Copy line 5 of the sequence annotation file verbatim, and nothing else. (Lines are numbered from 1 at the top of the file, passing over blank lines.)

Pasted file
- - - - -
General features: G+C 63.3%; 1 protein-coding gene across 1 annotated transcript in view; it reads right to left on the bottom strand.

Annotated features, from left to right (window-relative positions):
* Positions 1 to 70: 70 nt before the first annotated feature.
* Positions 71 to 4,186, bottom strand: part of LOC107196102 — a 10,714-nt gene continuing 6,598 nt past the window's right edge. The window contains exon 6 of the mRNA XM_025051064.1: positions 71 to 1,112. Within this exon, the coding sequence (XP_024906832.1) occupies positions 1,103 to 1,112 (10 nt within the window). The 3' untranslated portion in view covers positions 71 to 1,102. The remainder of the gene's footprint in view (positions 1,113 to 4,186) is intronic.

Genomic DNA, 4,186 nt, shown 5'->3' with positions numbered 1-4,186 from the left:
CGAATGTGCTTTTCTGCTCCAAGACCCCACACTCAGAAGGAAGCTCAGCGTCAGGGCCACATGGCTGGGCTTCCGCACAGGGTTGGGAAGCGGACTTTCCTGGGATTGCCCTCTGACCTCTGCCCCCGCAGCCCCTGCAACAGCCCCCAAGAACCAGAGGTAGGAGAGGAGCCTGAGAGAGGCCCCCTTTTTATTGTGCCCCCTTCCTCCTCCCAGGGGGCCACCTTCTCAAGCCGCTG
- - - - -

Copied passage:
Genomic DNA, 4,186 nt, shown 5'->3' with positions numbered 1-4,186 from the left: